Archive for January, 2015

Exporting Mobile Configuration Profiles from Apple Configurator

Friday, January 9th, 2015

As I’ve secured my main Wi-Fi network with WPA2 Enterprise, my Apple Airport devices are pointed at a RADIUS server, which in turn is pointed at an LDAP directory which contains the user details. The LDAP directory does not store the password in the clear which means that authentication methods like CHAP, MSCHAP and MSCHAPv2 don’t work as they require the original password. I need to use EAP-TTLS with PAP authentication however iOS and OS X clients will not attempt this method by default.

It’s theoretically easy to make iOS and OS X clients use this method, you simply install a Mobile Configuration Profile (a file with a .mobileconfig extension) which amongst other things instructs the client how to connect to a given Wi-Fi network. The tricky part is generating this file if you maybe don’t have access to an OS X Server. Apple originally provided the iPhone Configuration Utility (iPCU) which has been deprecated in favour of the Apple Configurator utility. This works fine for iOS devices that you can attach directly by USB but sometimes you might want to transfer a profile to someone via e-mail or install it on an OS X client. It’s not obvious how to export a profile from the tool, but there is a way.

When you open Apple Configurator it looks like this:


If you enable Supervision the Profiles section changes to allow you to click + and create a new profile:


In my profile as a minimum I needed to import the root certificate of the authority used to sign the certificate on my RADIUS server. Then configure my Wi-Fi network with the SSID, Security Type, EAP Type of TTLS and then select PAP as the Inner Authentication. I also trusted the certificate I’d just imported which prevents iOS and OS X prompting you to trust it. By not setting the Username and Password this keeps the profile generic for any user. Then after saving the profile you can then export it:


This gives you the familiar .mobileconfig profile which can then be imported on any iOS or OS X client.

Apple Airport devices and guest networks in bridging mode

Friday, January 9th, 2015

The feature of being able to configure a separate guest Wi-Fi network has been present for a while now on Apple Airport gear. However, the documentation only ever alludes to this feature working when the Airport device is running in router/NAT mode, i.e. it’s in charge of connecting directly to the Internet and sharing the connection from your ISP.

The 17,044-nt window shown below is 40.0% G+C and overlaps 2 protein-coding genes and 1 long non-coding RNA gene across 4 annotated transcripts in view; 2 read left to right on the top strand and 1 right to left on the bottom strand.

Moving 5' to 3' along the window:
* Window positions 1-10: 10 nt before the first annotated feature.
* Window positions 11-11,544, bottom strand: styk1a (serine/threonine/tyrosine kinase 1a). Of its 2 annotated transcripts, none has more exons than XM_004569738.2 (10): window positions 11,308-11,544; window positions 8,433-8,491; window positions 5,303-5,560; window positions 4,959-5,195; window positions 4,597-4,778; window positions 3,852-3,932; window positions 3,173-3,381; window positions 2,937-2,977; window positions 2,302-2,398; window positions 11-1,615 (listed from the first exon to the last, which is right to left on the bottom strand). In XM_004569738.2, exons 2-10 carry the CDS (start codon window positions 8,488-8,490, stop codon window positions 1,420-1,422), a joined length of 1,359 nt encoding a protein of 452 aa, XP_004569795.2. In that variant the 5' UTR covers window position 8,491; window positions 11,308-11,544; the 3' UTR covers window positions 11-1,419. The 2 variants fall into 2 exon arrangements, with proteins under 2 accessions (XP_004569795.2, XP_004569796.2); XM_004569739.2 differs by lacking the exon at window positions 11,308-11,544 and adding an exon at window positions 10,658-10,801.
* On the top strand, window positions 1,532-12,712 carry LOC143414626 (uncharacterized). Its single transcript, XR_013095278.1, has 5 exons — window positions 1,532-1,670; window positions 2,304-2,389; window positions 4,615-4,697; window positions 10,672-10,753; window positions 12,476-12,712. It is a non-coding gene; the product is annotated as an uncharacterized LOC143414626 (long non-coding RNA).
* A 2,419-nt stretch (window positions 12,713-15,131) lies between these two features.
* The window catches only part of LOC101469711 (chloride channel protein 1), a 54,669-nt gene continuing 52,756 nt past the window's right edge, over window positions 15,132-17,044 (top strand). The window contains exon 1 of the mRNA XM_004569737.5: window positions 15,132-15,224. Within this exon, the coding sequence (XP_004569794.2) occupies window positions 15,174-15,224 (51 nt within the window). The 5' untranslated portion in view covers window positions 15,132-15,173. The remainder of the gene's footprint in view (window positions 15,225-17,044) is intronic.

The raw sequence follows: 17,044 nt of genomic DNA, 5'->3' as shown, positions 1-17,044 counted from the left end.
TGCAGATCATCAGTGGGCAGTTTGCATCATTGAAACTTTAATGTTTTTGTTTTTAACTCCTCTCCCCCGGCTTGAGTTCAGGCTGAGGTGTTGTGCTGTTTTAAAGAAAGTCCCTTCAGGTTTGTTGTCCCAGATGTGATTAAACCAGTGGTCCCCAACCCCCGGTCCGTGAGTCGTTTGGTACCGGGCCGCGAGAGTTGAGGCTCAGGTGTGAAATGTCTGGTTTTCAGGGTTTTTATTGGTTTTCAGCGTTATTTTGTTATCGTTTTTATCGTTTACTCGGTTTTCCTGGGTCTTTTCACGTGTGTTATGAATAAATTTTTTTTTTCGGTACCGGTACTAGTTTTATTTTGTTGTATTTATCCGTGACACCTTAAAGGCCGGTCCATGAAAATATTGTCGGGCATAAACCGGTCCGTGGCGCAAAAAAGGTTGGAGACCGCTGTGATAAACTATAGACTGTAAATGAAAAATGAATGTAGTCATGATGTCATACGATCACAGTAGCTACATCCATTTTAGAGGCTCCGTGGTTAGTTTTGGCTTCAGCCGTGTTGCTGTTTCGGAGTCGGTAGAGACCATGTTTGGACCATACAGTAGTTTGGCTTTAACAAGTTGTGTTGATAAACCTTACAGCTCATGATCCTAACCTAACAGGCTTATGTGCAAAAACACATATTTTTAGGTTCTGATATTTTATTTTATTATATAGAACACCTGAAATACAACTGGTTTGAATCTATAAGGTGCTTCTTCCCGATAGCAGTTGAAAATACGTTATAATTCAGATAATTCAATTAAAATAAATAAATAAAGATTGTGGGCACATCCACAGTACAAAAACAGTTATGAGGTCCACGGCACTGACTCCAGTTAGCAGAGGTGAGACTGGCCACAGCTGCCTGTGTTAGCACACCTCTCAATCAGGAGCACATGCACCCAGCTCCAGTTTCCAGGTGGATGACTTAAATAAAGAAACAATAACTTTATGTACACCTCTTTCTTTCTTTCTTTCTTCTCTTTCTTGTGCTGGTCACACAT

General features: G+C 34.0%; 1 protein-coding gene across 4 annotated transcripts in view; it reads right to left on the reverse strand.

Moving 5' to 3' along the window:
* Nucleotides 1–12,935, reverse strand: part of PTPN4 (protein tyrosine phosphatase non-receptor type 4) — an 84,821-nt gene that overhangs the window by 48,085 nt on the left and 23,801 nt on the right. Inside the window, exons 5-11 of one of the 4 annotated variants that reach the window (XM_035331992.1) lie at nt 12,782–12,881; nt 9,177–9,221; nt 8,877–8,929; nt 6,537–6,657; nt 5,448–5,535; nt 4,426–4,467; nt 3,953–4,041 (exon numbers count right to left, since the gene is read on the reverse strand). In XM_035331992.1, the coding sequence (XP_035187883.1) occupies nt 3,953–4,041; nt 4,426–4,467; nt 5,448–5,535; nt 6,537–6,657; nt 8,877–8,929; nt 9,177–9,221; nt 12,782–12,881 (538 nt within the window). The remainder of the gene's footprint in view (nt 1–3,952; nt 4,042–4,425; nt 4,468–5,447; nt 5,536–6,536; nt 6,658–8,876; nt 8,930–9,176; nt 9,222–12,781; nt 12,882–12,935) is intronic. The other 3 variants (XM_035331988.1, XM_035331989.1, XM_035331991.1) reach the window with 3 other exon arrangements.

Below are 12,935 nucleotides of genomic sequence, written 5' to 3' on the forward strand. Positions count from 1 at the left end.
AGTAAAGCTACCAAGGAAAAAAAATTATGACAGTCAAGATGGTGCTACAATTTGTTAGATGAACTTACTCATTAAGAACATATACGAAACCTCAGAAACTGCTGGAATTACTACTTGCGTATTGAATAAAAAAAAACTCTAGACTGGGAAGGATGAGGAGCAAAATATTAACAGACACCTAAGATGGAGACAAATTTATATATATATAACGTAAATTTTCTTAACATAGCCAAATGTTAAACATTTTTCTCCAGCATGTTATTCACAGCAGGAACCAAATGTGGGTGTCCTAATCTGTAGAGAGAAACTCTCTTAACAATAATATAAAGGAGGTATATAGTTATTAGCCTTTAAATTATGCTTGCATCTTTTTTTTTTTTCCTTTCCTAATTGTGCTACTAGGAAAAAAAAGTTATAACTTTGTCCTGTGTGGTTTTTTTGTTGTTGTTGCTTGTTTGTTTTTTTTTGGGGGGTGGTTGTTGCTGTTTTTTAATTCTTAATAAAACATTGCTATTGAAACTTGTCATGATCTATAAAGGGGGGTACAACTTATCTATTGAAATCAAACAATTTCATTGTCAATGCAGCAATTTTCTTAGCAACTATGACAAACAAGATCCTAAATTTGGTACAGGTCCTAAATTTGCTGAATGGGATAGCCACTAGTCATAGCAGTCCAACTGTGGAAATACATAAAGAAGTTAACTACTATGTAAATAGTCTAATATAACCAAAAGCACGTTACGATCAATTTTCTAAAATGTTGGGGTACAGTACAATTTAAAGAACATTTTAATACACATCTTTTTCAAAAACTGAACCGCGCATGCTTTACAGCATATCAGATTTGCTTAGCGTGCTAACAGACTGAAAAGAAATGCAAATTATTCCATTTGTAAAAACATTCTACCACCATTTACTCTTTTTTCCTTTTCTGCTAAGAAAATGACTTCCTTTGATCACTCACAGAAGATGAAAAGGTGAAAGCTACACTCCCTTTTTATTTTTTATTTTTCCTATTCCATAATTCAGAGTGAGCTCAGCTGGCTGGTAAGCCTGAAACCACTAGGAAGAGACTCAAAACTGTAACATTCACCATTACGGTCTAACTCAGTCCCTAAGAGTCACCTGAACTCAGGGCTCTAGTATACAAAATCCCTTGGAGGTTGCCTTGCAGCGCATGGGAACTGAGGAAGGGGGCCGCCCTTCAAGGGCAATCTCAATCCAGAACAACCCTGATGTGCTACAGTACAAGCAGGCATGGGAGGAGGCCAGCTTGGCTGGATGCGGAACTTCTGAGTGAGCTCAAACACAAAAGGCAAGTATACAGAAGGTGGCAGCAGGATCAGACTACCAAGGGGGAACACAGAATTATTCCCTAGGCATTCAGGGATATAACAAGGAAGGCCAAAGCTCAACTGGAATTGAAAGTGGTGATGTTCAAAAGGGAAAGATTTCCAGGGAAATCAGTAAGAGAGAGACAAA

Quite often people (like myself) use the Airport device(s) in bridging mode, i.e. as regular access points to attach Wi-Fi clients onto the Local Area Network and then some other device handles the routing and NAT function, (in my case an OpenBSD host), and it would be nice if you could also create a guest Wi-Fi network in this mode. The obvious way I would expect it to work is to utilise VLANs; the Airport device uses a single unique VLAN ID to tag Ethernet frames from clients on the guest Wi-Fi network. As the administrator you can then use that tag to segregate the traffic on your network; usually to allow guests some form of heavily-restricted Internet-only access, and not be able to access the rest of the network. The Airport Utility lets you create the guest network in bridging mode but doesn’t give you any details as to the mechanics of it.

Well it turns out my hunch was correct, it does use VLANs; Ethernet frames from clients on the normal Wireless network stay untagged so they Just Work on your network as before, however Ethernet frames from clients on your guest network are tagged with the VLAN ID 1003. This ID is not mentioned anywhere, nor can it be changed so you’d better hope you’ve not already used that ID for something else.

Armed with that information, I configured my Cisco SG300 switch like so:

switch#configure terminal
switch(config)#vlan database
switch(config-vlan)#vlan 1003
switch(config)#interface vlan 1003
switch(config-if)#name wifi
switch(config)#interface GigabitEthernet 1
switch(config-if)#switchport mode trunk
switch(config-if)#switchport trunk allowed vlan add 1003
switch(config)#interface GigabitEthernet 2
switch(config-if)#switchport mode trunk
switch(config-if)#switchport trunk allowed vlan add 1003
switch#show vlan
Created by: D-Default, S-Static, G-GVRP, R-Radius Assigned VLAN, V-Voice VLAN
Vlan       Name           Tagged Ports      UnTagged Ports      Created by    
---- ----------------- ------------------ ------------------ ---------------- 
 1           1                               gi1-8,Po1-8            D         
1003       wifi             gi1,gi2                                 S

This creates the VLAN, names it, configures two trunk ports where my Airport and OpenBSD router are attached and adds the new VLAN to the list of allowed ones on each port. Finally all that is left to do is to create a VLAN interface on the OpenBSD router:

# cat /etc/hostname.vlan1003
inet vlan 1003 vlandev em0

Providing any DHCP and/or DNS services and firewalling the traffic is outside the scope of this post but you now have a separate interface and subnet that you can treat it like any other regular network.

So now I have two separate wireless networks; one that gives me access to my LAN which I can secure using WPA2 Enterprise and another that can only reach the Internet which can be unrestricted or more likely secured with WPA2 Personal.